One of the goals of WeSay is to support user interfaces in languages with scripts that require complex shaping. Microsoft Windows has the ability to render complex scripts using their shaping engine called Uniscribe. However, some languages, such as Burmese, are not yet supported by Uniscribe. SIL has Graphite technology that deals with this, but up until now, a programmer had to do lots of difficult, custom work to enable Graphite support in an application on Windows.

Without Graphite, Burmese is all a jumble, showing the underlying characters and their basic forms but without any special contextual forms or reordering.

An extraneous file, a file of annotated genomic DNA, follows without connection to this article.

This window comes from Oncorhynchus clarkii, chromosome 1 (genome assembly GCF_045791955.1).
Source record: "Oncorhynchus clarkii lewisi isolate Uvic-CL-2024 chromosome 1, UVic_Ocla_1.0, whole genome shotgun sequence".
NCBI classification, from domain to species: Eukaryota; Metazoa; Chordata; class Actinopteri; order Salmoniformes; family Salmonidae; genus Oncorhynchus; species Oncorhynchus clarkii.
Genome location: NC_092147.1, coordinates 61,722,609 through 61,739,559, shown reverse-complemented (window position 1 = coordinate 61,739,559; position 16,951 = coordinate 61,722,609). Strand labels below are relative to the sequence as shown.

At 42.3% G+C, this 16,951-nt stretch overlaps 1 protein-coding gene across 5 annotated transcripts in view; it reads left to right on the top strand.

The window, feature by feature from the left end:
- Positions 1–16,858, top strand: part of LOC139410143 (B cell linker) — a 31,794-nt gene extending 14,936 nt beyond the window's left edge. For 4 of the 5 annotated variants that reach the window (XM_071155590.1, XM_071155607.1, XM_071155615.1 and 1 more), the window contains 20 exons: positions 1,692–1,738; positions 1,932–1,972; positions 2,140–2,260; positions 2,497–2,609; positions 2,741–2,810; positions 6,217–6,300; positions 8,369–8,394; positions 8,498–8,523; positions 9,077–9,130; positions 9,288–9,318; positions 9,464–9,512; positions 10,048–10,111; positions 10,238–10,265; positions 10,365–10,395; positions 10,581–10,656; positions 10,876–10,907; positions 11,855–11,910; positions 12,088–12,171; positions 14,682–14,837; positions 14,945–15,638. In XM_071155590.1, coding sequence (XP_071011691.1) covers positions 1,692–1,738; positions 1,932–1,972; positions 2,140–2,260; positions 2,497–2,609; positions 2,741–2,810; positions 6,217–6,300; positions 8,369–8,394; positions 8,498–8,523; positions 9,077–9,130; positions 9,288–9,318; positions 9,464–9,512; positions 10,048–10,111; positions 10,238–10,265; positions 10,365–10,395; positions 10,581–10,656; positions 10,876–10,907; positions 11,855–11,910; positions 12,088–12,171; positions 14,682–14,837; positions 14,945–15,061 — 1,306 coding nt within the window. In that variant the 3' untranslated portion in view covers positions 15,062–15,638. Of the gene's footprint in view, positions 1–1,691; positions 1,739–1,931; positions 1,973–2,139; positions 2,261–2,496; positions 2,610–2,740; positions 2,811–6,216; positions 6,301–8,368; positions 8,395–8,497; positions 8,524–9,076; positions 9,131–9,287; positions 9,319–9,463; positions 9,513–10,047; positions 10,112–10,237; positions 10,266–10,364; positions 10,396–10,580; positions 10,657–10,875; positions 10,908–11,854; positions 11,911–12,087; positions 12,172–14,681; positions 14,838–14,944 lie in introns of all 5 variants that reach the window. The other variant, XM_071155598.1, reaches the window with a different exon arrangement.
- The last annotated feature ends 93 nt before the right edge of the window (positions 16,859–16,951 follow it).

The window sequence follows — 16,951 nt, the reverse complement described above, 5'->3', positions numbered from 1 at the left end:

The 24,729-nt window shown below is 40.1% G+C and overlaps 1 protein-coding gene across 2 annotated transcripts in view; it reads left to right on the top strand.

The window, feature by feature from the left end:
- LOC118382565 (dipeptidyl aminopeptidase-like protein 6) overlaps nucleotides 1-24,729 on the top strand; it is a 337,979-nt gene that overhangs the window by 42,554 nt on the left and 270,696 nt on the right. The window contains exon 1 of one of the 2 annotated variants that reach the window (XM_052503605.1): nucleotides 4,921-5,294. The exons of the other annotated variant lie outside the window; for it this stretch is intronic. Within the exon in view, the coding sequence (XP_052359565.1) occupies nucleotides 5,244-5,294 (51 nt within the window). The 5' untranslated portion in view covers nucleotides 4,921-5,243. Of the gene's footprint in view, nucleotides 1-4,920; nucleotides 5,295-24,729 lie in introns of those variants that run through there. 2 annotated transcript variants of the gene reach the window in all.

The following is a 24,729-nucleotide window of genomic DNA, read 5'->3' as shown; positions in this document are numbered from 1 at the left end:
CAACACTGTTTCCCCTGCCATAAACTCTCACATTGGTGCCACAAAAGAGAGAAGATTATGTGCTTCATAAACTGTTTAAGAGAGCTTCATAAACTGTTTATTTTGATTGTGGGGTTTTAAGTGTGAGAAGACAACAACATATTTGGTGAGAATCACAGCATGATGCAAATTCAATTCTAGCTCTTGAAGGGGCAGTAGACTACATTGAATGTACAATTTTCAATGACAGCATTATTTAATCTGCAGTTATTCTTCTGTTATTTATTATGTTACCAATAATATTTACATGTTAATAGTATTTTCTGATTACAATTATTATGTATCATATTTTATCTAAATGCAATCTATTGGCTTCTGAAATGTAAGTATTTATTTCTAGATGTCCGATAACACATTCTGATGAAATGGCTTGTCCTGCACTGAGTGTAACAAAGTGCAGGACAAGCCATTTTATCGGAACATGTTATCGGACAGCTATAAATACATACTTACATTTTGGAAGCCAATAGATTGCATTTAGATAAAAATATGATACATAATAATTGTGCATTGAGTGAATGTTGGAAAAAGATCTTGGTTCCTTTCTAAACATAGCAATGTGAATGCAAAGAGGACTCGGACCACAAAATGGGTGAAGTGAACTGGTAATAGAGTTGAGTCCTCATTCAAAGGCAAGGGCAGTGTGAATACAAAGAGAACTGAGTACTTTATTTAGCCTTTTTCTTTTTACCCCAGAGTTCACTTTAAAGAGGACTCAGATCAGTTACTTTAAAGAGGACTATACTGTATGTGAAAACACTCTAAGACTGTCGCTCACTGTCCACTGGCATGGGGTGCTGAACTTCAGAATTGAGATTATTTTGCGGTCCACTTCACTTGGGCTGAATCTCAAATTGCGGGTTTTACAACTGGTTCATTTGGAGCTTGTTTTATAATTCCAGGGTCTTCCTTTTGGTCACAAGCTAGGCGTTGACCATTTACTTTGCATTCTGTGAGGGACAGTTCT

Burmese shaped without Multiscribe

With a Graphite font and a Graphite shaping engine, we get the correct shapes and orders for the various glyphs.
Sample Burmese shaped with Multiscribe

I spent the last month working on a project we have been calling Multiscribe. With Multiscribe, users can get the benefits of the Graphite shaping engine in their existing applications including Internet Explorer, Firefox, and even Word.

Uniscribe does not yet support Burmese. But now, with Multiscribe, WeSay will be able to properly display Burmese in our user interface.

Multiscribe works by wrapping Uniscribe so that any time an application would have called Uniscribe, the Graphite engine gets a chance to do its work. The Graphite engine only works with Graphite fonts and the rest are passed on to Uniscribe. Linux already has similar functionality in the form of PangoGraphite.